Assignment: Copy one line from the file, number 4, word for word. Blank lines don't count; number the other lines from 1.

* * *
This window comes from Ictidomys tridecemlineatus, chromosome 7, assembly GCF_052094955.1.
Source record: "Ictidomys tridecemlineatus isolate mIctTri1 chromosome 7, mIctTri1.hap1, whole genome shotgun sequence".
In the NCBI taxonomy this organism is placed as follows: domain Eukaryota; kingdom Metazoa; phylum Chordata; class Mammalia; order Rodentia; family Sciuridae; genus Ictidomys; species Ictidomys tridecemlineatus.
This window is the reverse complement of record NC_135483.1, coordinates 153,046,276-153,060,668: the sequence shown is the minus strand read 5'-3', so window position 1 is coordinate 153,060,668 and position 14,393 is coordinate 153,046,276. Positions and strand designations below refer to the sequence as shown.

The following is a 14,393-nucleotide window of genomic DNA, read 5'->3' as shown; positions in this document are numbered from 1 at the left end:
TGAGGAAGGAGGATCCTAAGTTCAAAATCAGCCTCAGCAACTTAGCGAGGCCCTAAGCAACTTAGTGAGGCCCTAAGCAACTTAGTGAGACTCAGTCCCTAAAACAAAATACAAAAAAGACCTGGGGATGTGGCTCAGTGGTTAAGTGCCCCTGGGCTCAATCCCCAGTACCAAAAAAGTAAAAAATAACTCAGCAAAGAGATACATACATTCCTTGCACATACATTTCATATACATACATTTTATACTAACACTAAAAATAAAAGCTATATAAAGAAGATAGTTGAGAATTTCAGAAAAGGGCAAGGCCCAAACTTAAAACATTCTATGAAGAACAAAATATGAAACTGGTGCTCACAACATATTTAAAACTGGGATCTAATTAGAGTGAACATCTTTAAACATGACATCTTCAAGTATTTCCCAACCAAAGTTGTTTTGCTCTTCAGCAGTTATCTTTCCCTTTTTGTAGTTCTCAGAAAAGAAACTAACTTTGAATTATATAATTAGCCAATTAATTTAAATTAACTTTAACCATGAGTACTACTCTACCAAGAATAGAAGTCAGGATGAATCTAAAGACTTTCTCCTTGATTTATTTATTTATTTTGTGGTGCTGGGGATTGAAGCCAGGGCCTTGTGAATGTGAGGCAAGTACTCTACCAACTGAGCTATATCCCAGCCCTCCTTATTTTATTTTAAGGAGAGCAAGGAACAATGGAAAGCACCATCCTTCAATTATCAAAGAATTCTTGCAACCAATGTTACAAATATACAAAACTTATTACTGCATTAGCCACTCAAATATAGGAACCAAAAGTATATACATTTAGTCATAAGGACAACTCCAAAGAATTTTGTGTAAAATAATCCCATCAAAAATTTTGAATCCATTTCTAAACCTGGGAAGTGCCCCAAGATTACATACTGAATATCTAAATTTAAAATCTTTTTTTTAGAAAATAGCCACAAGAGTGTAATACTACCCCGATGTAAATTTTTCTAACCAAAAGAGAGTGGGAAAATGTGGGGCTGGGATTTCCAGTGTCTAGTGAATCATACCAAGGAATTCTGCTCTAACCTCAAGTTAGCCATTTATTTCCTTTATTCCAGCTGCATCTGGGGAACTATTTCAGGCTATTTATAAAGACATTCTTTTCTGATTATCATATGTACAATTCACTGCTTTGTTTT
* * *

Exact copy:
This window is the reverse complement of record NC_135483.1, coordinates 153,046,276-153,060,668: the sequence shown is the minus strand read 5'-3', so window position 1 is coordinate 153,060,668 and position 14,393 is coordinate 153,046,276. Positions and strand designations below refer to the sequence as shown.